It could be argued that by buying these properties in a distressed market there is actually great value for money for taxpayers and the government in the short to medium term. However, when the worldwide economy picks up and the activity increases in domestic property markets will there still be such a demand for social housing?
Are governments investing to sell in the future?
While there has been no comment on this particular angle there is an argument to say that government investment into properly at this moment in time could and should result in a substantial capital increase in due course. This then begs the question whether the authorities should be retaining property for long-term social housing or slowly but surely drip feeding properties back into the market place.
Even though taxpayers would likely appreciate an increase in the value of taxpayer funded investments there is an argument as to whether this strategy stands well with the authorities seemed to be making money out of the bad times. Trying to find that balance between taxpayers funding, and how it is used, and not been seen to take advantage of difficult markets is a very difficult skill.
Historic housing policies around the world
Many countries around the world, including the likes of the UK, have been selling off social housing in droves for many many years. Often sold at sub-market rates to those on lesser incomes this has left a major gap in social housing policies in many countries. Many observers are now suggesting that the strategy of selling on social housing for short-term gain has now been exposed as having very little long-term benefit to society as a whole.
As the worldwide economy has grown over the last decade the need for social housing has lessened but this should not mask the difficulties experienced in the lower income market where life has not been as rosy as for those at the top end. Social housing is a vital part of any society and offers a very important backdrop for those who may be suffering or unable to climb onto the property ladder.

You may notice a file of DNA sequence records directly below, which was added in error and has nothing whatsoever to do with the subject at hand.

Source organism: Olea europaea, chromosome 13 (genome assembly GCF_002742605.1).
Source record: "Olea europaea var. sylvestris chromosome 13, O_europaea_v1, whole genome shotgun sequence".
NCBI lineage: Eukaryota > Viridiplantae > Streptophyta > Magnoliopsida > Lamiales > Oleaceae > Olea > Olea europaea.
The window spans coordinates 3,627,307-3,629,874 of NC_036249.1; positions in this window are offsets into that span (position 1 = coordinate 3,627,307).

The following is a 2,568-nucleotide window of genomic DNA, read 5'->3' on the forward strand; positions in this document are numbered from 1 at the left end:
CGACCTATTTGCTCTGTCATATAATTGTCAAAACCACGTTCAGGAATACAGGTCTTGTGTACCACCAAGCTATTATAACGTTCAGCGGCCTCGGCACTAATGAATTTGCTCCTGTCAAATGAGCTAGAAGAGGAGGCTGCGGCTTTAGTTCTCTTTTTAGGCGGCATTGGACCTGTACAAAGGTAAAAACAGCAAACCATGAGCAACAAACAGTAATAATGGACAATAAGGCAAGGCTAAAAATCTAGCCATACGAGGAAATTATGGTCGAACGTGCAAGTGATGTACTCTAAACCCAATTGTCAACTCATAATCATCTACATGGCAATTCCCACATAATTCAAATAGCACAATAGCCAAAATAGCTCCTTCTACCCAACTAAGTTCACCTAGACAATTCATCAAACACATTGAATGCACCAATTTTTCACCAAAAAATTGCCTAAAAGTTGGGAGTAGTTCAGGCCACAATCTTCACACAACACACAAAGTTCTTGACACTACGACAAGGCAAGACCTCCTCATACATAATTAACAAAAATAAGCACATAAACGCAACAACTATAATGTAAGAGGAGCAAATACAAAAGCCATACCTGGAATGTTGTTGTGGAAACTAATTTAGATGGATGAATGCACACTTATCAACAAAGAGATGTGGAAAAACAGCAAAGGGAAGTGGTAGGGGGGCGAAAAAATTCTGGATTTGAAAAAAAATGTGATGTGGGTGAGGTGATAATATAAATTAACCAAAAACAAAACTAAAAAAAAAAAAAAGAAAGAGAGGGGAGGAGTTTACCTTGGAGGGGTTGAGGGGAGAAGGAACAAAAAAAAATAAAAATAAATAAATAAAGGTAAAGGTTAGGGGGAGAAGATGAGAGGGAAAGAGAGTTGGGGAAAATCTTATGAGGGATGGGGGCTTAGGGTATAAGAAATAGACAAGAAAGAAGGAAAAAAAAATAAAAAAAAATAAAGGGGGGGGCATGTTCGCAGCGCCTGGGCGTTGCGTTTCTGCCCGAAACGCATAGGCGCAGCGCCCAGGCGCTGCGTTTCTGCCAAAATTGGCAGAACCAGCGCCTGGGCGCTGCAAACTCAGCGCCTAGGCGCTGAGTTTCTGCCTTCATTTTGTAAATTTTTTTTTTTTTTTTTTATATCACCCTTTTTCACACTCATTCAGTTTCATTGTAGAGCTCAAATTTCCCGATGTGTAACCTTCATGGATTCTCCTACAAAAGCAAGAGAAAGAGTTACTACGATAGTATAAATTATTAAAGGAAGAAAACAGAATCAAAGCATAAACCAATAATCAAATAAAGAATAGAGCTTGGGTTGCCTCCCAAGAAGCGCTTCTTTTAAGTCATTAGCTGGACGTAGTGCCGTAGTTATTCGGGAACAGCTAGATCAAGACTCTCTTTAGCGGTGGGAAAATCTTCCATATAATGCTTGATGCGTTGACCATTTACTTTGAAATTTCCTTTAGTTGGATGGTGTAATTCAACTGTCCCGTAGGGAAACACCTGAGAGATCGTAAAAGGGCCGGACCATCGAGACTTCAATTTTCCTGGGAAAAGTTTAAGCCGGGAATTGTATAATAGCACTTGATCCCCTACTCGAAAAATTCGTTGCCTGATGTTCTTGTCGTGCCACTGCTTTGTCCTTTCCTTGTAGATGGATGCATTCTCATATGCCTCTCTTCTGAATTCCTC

The decision by many governments around the world to increase their property portfolios in these distressed times has attracted differing comments and differing thoughts. Some see this as taking up the slack on the supply side at a time when buyers are at a premium while others see this as benefiting from the problems of others. Whatever your view of the situation there is no doubt that governments are unable to acquire enough property to move the market by themselves and in many cases the strategy has been nothing but a token gesture.
There is also the problem of what to do with these properties on a long-term basis, as making substantial gains on distressed property purchases would not reflect well with some groups of society. This leaves governments open to claims of abusing taxpayer’s money when it may have been better to return it taxpayers directly and try to stimulate more economic activity.